Oh how I love visiting Mexico! It’s absolutely beautiful. One of my favorite places to visit.
Cancun has long been known as a destination for those who want to party under the hot Mexican sun. With its miles of sandy beaches, clear turquoise waters, huge resorts and unbeatable nightlife, it’s one of the most popular destinations in Mexico, drawing thousands of tourists every year.
What few of those visitors realize is that just a few miles away, across the bay, you’ll find a respite from the hustle and bustle of Cancun. Isla Mujeres, a narrow strip of land just eight miles from Cancun, is a former fishing village that draws visitors who want to catch a glimpse of old Mexico, relax on quiet beaches in the shade of swaying palms and explore some of the natural beauty of the Mayan Riviera.
A World Away
Although Isla Mujeres (“Island of the Women”) is fast becoming a popular daytrip for visitors to Cancun, many visitors are choosing to make the island the home base for their vacation. Accessible only by boat, a ferry leaves from Cancun several times each day, bringing visitors to shop, eat and explore the island. Accommodations range from full-service beach resorts on the northern end of the island to private beach cottages and haciendas on the more remote southern end.
Because Isla Mujeres is only about four miles long and less than half a mile wide, there are few vehicles — most people get around on foot, or via taxi, golf cart or scooters. In fact, there are more scooters than all other forms of transportation. Most visitors rent carts or scooters for the day. There is also limited bus service in the downtown area.
Exploring the Island
Getting around Isla Mujeres isn’t the problem that most visitors face when they arrive — it’s deciding what to do first. Most visitors start their visit in El Centro, the major shopping and dining district. The vast majority of shops and restaurants can be found along Hidalgo Street, the main thoroughfare, but don’t hesitate to explore the side streets and neighborhoods throughout downtown. Along the cobblestone streets lined with colorful buildings you’ll find restaurants offering everything from steaks to traditional Mexican fare, but unlike across the water in Cancun, you won’t find any American chain restaurants. Seafood is naturally the most popular type of cuisine; the local catches are prepared in traditional Yucatan style with native ingredients.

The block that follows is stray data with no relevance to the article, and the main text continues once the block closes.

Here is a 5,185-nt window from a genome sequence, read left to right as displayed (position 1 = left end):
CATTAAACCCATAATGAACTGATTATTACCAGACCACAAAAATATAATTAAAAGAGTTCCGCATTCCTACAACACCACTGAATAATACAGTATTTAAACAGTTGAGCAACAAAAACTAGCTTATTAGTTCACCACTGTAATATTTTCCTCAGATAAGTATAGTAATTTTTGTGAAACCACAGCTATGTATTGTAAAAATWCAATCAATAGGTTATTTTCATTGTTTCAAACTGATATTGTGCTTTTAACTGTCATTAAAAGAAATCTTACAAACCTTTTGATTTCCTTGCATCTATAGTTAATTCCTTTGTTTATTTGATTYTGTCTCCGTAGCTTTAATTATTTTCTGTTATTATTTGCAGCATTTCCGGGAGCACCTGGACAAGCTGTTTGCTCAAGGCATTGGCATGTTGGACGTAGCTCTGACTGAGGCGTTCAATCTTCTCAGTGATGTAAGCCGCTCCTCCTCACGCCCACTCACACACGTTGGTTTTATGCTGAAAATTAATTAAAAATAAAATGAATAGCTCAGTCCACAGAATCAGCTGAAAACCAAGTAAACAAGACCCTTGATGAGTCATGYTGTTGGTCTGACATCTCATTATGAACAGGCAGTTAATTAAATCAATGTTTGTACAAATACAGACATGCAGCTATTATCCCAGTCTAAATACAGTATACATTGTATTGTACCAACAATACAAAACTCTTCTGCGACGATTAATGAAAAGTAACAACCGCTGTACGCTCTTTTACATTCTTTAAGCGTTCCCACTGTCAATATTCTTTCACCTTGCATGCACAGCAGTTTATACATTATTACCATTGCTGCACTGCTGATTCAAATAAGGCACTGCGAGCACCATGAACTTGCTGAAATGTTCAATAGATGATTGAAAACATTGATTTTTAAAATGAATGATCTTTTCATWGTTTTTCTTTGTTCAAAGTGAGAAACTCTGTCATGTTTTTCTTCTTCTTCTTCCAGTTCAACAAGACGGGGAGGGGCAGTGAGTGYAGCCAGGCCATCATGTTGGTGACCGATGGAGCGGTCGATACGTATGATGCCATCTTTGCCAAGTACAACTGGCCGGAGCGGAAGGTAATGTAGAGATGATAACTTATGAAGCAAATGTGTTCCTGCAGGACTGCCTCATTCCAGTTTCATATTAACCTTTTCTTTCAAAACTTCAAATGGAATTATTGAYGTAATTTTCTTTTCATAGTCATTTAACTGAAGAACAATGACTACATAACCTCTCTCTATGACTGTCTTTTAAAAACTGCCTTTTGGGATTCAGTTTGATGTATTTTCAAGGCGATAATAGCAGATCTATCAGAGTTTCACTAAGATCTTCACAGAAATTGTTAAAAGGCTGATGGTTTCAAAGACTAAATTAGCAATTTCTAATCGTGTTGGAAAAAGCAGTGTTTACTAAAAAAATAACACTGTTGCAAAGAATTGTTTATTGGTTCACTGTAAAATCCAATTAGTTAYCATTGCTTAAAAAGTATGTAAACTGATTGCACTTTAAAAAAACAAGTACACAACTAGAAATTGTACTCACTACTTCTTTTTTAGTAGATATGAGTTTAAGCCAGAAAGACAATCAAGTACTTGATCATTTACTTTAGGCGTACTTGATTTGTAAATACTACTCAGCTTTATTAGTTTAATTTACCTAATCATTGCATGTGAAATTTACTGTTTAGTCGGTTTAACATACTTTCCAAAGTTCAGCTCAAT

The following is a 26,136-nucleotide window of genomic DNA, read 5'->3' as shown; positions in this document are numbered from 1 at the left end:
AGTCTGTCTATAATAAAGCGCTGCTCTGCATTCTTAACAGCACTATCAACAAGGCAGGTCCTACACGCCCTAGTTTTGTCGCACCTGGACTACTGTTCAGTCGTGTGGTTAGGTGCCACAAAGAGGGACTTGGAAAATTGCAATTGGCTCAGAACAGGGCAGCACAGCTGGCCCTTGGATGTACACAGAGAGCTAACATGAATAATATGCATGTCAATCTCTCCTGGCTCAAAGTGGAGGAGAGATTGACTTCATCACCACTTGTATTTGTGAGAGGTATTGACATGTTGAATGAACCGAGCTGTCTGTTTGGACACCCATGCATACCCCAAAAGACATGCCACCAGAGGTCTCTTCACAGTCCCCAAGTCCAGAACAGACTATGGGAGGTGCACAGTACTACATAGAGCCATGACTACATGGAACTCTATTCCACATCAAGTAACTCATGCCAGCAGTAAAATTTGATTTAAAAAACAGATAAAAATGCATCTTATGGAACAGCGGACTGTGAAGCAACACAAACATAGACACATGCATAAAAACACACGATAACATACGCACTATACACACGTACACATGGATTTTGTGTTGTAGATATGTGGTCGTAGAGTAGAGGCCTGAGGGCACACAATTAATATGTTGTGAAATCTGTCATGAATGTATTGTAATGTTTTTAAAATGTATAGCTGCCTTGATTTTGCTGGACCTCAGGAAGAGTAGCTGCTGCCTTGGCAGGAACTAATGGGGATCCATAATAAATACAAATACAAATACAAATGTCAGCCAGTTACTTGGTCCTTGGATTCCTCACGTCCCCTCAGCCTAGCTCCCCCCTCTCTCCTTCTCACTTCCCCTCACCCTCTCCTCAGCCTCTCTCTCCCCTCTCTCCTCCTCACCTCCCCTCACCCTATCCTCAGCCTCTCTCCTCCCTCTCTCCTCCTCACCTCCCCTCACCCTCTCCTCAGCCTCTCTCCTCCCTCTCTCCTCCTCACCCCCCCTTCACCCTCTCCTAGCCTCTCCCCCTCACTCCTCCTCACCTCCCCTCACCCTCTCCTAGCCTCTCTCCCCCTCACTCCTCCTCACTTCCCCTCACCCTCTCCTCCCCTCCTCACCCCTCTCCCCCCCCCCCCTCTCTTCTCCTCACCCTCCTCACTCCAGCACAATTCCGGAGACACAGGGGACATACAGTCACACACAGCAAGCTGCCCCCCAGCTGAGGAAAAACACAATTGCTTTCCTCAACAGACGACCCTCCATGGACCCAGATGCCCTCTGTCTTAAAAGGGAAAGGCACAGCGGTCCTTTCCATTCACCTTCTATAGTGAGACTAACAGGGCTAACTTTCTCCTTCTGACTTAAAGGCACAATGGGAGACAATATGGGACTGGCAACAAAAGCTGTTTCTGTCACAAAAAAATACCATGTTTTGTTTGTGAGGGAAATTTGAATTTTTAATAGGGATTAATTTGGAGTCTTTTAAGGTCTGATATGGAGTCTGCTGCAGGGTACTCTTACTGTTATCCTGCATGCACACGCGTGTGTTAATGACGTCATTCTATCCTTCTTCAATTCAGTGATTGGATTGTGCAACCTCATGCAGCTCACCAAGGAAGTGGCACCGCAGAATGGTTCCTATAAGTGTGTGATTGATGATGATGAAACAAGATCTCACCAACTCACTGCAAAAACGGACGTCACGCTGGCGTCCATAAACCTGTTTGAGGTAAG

Outside of town, there’s no shortage of things to do and see, but many visitors spend at least some time on the beach. One of the most popular beaches is Playa Norte, the prototypical Caribbean beach with soft white sand, clear water and palm trees. While you could spend an entire day lounging under your umbrella soaking up the sun — some of the beachside restaurants will even deliver food and drink right to your towel — the beach also offers access to snorkeling, diving and kayaking. For more secluded beaches, head to Playa Indios, Playa Lancheros or Playa Paraiso on the west side of the island. These beaches also offer plenty of activities, including the chance to get up close and personal with the nurse sharks that live in the pens off the coast.
Snorkeling and scuba diving are also popular on Isla Mujeres, thanks to the extensive coral reefs off the coast. However, out of a desire to protect the fragile reefs, a local artist, Jason deCaires Taylor, worked with local conservationists to create the world’s first underwater art museum. MUSA features more than 400 sculptures submerged just off the southern coast of the island; divers and snorkelers are welcome to explore the museum and the aquatic life that thrives there.
Garrafon Natural Reef Park is also prime snorkeling territory. Part natural park, part amusement park, here you can snorkel, dive, swim with dolphins, zipline over the water or hike along a coastal trail to Punta Sur, the highest point on the island, where you can explore a sculpture garden and the remains of an ancient Mayan temple to the goddess Ixchel. The park is also home to a sea turtle rehabilitation and breeding center, where you can catch a glimpse of these endangered creatures.
With so much to do and see on Isla Mujeres, it’s not uncommon for visitors to make plans to return for a longer visit after a day trip from the mainland. As you search for Cancun resorts, choose one that offers easy access to this relatively unspoiled paradise, where you can catch a glimpse of the Mexico of days gone by.
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